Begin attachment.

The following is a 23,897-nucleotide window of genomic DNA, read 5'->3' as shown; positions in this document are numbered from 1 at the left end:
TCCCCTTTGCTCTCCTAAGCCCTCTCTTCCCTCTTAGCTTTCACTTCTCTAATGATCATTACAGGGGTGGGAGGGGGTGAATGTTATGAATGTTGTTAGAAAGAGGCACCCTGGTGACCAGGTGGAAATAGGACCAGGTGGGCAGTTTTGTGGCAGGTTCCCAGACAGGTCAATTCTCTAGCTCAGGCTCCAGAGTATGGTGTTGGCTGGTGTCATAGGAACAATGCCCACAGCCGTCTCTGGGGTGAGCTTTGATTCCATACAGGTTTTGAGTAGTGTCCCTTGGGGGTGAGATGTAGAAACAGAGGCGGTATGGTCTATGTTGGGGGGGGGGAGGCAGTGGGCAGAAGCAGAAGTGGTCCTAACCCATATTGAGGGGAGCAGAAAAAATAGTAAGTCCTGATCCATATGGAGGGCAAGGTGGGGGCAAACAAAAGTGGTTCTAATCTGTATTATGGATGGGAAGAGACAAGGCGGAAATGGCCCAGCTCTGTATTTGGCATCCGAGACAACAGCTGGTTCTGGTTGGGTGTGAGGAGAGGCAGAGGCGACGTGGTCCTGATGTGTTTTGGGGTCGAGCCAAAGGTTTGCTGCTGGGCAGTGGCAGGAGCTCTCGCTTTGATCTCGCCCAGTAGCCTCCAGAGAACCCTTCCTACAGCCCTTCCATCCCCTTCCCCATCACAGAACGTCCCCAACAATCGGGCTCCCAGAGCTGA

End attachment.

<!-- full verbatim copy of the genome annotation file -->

The following is a 23,897-nucleotide window of genomic DNA, read 5'->3' as shown; positions in this document are numbered from 1 at the left end:
TCCCCTTTGCTCTCCTAAGCCCTCTCTTCCCTCTTAGCTTTCACTTCTCTAATGATCATTACAGGGGTGGGAGGGGGTGAATGTTATGAATGTTGTTAGAAAGAGGCACCCTGGTGACCAGGTGGAAATAGGACCAGGTGGGCAGTTTTGTGGCAGGTTCCCAGACAGGTCAATTCTCTAGCTCAGGCTCCAGAGTATGGTGTTGGCTGGTGTCATAGGAACAATGCCCACAGCCGTCTCTGGGGTGAGCTTTGATTCCATACAGGTTTTGAGTAGTGTCCCTTGGGGGTGAGATGTAGAAACAGAGGCGGTATGGTCTATGTTGGGGGGGGGGAGGCAGTGGGCAGAAGCAGAAGTGGTCCTAACCCATATTGAGGGGAGCAGAAAAAATAGTAAGTCCTGATCCATATGGAGGGCAAGGTGGGGGCAAACAAAAGTGGTTCTAATCTGTATTATGGATGGGAAGAGACAAGGCGGAAATGGCCCAGCTCTGTATTTGGCATCCGAGACAACAGCTGGTTCTGGTTGGGTGTGAGGAGAGGCAGAGGCGACGTGGTCCTGATGTGTTTTGGGGTCGAGCCAAAGGTTTGCTGCTGGGCAGTGGCAGGAGCTCTCGCTTTGATCTCGCCCAGTAGCCTCCAGAGAACCCTTCCTACAGCCCTTCCATCCCCTTCCCCATCACAGAACGTCCCCAACAATCGGGCTCCCAGAGCTGA